Posted on June 03, 2011 in Administrative Law
Sometimes the question is asked as to whether it is "necessary" to file for Federal Disability Retirement benefits if certain advantages, benefits and comfort levels have already been reached. Therein lies the problem, of course: that when one has secured one benefit which one relies upon and has depended upon, the necessity of filing for a collateral source in order to allow for future options, seems (at times) to be a remote necessity. But the immediacy of a necessity should never be the primary basis for deciding whether or not to do something; forethought, securing the possibilities for future circumstances, perhaps somewhat unforeseen at the moment, should always be factors in making a decision. In general, it is best to allow for as many options to remain open in life, and not allow for an option to close merely because the tolling of the Statute of Limitations has passed. Thus, if a person is on SSDI or OWCP, the question will often be presented as to whether or not filing for Federal Disability Retirement benefits is necessary. The unequivocal answer is, "yes". For those on SSDI (already approved), the approval itself from SSDI will have some persuasive authority in getting a FERS Disability Retirement approved. It will not be determinative, but merely persuasive. Further, while there will be an offset between SSDI and FERS Disability Retirement, there are multiple other factors which should convince a Federal or Postal Worker that filing for FERS Disability Retirement is the intelligent thing to do. As for those on OWCP, while one cannot receive both OWCP and FERS or CSRS Disability Retirement benefits concurrently, the Federal or Postal employee can get it approved, and simply leave it in an inactive statute — for, as no one knows what the future holds, it is good to secure multiple benefits for potential future use. To unnecessarily close out options to the future is never a wise thing to do.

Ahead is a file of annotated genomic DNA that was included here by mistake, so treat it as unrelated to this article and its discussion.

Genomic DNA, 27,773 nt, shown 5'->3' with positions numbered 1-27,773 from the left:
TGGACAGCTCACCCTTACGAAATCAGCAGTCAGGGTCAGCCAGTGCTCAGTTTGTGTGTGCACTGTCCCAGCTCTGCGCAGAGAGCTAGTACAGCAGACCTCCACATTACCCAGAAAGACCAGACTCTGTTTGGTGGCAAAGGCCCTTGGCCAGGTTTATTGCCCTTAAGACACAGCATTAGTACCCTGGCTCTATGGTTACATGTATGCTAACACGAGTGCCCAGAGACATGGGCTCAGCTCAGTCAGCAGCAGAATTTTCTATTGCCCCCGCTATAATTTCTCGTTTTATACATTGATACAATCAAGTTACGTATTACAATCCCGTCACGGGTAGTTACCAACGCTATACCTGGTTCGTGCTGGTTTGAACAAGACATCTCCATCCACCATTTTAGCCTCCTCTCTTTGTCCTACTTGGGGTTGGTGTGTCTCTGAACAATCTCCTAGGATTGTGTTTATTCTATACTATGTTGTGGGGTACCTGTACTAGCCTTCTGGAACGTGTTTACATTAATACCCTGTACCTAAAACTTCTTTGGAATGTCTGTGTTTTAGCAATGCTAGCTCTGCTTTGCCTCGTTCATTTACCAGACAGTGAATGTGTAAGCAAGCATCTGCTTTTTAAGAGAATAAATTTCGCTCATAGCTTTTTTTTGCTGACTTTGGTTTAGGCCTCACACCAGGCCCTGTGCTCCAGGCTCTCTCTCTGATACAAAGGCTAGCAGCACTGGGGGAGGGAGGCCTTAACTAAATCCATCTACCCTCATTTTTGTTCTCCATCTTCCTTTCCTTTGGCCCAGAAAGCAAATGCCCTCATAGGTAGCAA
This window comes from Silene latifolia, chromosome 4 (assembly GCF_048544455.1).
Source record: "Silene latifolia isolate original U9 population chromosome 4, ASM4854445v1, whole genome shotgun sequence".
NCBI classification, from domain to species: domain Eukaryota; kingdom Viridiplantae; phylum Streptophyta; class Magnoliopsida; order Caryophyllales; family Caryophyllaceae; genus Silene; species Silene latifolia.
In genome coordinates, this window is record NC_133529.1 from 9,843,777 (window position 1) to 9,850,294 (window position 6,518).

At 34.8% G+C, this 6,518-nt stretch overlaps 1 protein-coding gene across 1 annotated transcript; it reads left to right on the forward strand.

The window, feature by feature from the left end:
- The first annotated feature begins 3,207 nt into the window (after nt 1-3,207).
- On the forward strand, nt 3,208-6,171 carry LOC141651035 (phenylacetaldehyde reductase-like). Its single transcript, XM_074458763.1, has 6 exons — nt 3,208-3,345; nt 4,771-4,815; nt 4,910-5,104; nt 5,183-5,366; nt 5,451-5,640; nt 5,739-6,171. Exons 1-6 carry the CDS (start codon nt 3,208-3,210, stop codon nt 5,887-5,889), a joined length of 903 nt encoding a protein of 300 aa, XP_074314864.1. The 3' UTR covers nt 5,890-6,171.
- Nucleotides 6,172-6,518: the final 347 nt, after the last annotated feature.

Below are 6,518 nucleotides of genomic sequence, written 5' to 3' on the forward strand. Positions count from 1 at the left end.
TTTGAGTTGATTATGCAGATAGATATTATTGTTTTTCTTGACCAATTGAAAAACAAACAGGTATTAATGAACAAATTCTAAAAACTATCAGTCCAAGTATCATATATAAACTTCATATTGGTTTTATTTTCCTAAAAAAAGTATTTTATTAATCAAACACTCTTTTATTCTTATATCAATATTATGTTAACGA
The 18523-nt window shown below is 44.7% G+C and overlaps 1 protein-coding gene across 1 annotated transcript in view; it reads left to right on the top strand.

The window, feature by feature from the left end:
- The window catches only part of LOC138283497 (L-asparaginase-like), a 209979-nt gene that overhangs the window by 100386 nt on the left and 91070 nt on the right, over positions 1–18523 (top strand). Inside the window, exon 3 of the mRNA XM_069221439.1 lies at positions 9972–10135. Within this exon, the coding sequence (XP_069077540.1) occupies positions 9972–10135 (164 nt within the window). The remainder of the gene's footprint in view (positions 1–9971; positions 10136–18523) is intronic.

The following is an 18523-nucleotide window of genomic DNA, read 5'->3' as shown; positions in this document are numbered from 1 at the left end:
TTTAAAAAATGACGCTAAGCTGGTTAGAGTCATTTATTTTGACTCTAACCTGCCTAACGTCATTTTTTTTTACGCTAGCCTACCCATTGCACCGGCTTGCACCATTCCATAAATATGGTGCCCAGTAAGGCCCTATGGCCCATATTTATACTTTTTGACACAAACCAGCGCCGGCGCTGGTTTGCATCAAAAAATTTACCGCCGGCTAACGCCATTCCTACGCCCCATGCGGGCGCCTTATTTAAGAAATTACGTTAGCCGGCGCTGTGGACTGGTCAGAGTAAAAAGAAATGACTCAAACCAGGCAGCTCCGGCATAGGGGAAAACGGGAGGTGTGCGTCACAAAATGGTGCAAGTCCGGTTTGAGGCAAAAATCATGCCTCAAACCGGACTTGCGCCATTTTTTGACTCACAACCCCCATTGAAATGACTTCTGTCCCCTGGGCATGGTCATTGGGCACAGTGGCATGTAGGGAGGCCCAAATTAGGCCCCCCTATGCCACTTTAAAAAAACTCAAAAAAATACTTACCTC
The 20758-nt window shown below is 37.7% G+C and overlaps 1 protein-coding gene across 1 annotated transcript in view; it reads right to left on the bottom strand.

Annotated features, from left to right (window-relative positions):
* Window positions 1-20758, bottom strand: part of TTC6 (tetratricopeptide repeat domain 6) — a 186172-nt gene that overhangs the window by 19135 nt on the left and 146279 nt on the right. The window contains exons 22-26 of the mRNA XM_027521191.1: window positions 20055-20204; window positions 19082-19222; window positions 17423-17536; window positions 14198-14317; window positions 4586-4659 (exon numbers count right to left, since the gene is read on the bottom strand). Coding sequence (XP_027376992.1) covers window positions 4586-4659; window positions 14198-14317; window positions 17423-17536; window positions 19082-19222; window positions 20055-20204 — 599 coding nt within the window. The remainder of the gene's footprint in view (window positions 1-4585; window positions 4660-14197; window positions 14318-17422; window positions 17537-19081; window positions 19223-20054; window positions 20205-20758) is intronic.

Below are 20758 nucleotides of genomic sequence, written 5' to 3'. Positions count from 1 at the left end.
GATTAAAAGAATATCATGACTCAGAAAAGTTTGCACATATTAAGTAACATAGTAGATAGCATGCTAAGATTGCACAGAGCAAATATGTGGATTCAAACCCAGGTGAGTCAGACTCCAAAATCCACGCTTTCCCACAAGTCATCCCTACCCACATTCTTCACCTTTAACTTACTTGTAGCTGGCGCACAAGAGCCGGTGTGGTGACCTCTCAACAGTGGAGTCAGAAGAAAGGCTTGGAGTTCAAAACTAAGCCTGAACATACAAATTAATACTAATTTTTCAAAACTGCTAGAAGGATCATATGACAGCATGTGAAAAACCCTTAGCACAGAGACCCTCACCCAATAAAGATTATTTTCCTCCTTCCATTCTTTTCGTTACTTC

Sincerely, Robert R. McGill, Esquire
Sometimes the question is asked as to whether it is "necessary" to file for Federal Disability Retirement benefits if certain advantages, benefits and comfort levels have already been reached. Therein lies the problem, of course: